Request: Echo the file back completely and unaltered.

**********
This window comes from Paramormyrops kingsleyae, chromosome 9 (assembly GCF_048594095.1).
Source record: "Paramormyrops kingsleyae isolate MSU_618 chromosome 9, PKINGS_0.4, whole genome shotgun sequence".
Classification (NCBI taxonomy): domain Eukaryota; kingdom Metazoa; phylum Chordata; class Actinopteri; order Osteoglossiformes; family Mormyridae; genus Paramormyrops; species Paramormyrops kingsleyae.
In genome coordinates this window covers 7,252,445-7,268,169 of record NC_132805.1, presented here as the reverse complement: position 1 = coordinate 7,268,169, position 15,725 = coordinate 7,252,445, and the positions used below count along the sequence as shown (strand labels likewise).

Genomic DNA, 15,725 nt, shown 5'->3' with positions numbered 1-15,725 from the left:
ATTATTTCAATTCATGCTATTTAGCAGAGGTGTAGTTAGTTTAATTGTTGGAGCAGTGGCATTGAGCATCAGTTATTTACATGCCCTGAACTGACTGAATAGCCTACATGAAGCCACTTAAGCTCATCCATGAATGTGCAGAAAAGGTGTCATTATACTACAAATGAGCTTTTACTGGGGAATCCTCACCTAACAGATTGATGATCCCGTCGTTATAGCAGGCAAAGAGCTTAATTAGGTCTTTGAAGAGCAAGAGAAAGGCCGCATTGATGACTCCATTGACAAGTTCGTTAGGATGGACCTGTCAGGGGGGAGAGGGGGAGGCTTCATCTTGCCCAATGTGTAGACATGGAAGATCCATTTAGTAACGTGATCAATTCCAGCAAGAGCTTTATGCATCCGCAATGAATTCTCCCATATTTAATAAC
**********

This window comes from Paramormyrops kingsleyae, chromosome 9 (assembly GCF_048594095.1).
Source record: "Paramormyrops kingsleyae isolate MSU_618 chromosome 9, PKINGS_0.4, whole genome shotgun sequence".
Classification (NCBI taxonomy): domain Eukaryota; kingdom Metazoa; phylum Chordata; class Actinopteri; order Osteoglossiformes; family Mormyridae; genus Paramormyrops; species Paramormyrops kingsleyae.
In genome coordinates this window covers 7,252,445-7,268,169 of record NC_132805.1, presented here as the reverse complement: position 1 = coordinate 7,268,169, position 15,725 = coordinate 7,252,445, and the positions used below count along the sequence as shown (strand labels likewise).

Genomic DNA, 15,725 nt, shown 5'->3' with positions numbered 1-15,725 from the left:
ATTATTTCAATTCATGCTATTTAGCAGAGGTGTAGTTAGTTTAATTGTTGGAGCAGTGGCATTGAGCATCAGTTATTTACATGCCCTGAACTGACTGAATAGCCTACATGAAGCCACTTAAGCTCATCCATGAATGTGCAGAAAAGGTGTCATTATACTACAAATGAGCTTTTACTGGGGAATCCTCACCTAACAGATTGATGATCCCGTCGTTATAGCAGGCAAAGAGCTTAATTAGGTCTTTGAAGAGCAAGAGAAAGGCCGCATTGATGACTCCATTGACAAGTTCGTTAGGATGGACCTGTCAGGGGGGAGAGGGGGAGGCTTCATCTTGCCCAATGTGTAGACATGGAAGATCCATTTAGTAACGTGATCAATTCCAGCAAGAGCTTTATGCATCCGCAATGAATTCTCCCATATTTAATAAC